The secondaries market has accepted debt as a tool to remain competitive while bidding, so firms are now considering other ways in which they can use leverage.
“We’re seeing more interest in leverage and financing,” said Ram Rao, managing director at Macquarie Capital. “Many firms didn’t want to use leverage two or three years ago, but they are now being outbid. They’re trying to figure out how to be more competitive.”
It’s important to keep in mind that despite leverage becoming much more mainstream in the secondaries world, it’s still a relatively small market.
Leverage in the secondaries market, mainly third-party financing and deferred structures used on a transaction basis, amounts to about $5 billion to $8 billion, or 5 to 10 percent of total secondaries dry powder (capital being committed but not invested and funds currently being raised), according to an industry source who declined to be named.
Market participants believe the role of leverage in secondaries will only grow, and firms are actively curious about how it can help them.
Some of the other areas they are exploring involve using debt for dividend recapitalisations at the secondaries fund level and to curb losses related to currency volatility.
“More and more firms are interested in doing dividend recaps,” said Rao. “They’re trying to improve internal rates of returns and distributions to paid-in capital.”
This method involves a secondaries firm borrowing a certain amount from its lender and then directly returning that capital to its limited partners, who get their distributions faster.
When cash actually starts coming back to a secondaries fund, it can recycle it immediately at the fund level. It’s especially attractive to secondaries firms because cashflow starts coming in earlier than with primary funds where cash takes several years to be returned.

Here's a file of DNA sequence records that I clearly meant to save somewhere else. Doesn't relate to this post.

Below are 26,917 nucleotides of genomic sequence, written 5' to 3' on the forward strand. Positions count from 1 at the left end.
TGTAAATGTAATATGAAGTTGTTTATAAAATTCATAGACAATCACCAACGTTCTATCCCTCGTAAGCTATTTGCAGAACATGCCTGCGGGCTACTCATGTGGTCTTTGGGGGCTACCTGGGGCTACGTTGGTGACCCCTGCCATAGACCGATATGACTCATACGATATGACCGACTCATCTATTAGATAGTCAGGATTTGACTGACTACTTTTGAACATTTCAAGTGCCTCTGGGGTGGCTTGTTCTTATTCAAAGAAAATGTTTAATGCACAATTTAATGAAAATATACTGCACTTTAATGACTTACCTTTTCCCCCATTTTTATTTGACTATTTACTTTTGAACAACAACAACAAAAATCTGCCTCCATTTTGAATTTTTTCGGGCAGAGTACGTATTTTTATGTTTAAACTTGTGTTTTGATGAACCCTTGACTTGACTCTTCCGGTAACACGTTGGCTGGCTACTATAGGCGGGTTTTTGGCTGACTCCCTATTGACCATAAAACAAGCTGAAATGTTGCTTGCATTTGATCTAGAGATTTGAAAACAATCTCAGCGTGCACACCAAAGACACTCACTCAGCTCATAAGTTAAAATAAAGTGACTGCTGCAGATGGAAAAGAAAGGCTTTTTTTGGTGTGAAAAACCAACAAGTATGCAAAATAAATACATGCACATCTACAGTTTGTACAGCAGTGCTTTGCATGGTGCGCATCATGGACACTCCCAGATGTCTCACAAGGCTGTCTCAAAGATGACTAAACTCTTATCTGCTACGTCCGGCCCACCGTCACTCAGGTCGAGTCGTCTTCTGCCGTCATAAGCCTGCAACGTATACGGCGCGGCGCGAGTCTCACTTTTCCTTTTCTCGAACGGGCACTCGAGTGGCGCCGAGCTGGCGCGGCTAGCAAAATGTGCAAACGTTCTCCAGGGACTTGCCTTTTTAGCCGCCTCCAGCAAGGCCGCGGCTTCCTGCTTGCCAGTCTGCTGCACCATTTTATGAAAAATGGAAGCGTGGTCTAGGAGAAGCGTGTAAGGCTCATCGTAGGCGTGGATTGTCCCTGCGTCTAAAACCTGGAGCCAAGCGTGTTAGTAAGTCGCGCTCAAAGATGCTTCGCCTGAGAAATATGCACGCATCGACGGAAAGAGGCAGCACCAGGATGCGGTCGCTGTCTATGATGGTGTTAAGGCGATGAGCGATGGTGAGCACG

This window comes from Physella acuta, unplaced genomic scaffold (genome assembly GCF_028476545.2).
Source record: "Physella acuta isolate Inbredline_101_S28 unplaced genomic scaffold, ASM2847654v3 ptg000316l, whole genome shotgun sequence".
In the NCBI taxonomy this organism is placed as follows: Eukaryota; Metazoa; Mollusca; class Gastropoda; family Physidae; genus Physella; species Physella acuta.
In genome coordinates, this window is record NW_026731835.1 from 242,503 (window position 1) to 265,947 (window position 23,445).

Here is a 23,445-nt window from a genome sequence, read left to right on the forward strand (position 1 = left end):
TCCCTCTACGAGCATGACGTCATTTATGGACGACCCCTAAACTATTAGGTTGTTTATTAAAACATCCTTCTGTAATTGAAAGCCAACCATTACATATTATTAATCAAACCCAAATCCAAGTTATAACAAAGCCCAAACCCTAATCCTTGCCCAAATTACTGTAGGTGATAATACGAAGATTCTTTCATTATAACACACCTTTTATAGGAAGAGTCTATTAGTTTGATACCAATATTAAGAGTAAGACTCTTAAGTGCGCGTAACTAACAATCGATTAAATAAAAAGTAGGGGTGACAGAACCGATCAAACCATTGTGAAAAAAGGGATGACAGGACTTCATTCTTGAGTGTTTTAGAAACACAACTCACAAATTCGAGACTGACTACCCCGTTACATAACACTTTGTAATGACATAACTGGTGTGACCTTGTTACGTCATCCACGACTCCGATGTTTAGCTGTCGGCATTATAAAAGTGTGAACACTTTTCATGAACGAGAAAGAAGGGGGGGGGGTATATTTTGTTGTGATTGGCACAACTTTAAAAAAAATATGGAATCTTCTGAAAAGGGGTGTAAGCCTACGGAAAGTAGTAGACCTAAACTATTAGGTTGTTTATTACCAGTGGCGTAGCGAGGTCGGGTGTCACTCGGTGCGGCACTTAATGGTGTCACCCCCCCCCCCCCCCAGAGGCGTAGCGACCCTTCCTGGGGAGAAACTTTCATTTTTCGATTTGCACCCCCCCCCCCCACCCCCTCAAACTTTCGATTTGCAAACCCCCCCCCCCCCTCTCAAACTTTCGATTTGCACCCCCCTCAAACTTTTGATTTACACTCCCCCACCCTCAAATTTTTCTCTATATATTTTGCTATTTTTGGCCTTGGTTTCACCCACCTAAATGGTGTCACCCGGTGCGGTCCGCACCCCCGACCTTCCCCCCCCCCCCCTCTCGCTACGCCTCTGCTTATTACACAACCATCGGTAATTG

“Dividend recaps are very attractive to secondaries fund investors because cash distributions are received earlier than the need to wait for distributions to come from the underlying funds,” Rao said.
At Investec, Gregg Kantor said he has received several inquiries from secondaries firms trying to hedge currency volatility. Currency volatility is particularly a problem for US-denominated funds with investments in euros, as Secondaries Investor previously reported.
“Managers are worried about coming out of their carry as a result of adverse currency movements,” Kantor said, adding that euro-denominated funds with dollar assets have benefited as a result of the same currency movement.
Natural hedges have not worked as well because some currencies, like the euro, have gone down dramatically this year. But there are several ways secondaries firms can curb currency volatility.
Secondaries funds can use foreign exchange contracts to protect against falling currencies, but typically they need to put up cash as collateral. Instead of calling cash from its LPs or using their own cash, firms now have options. They can get a loan and use that cash as collateral for the trade or collateralise the hedge with undrawn commitments from investors.
Firms can also use their portfolio as collateral. Kantor explained that they use the net asset value of a fund as collateral for the trade and Investec charges a little more than the currency price in that instance because of the added risk.
Another way is to simply borrow in the currency a firm is trying to hedge, typically these days in euros.
“Secondaries buyers are becoming more sophisticated,” said Kantor.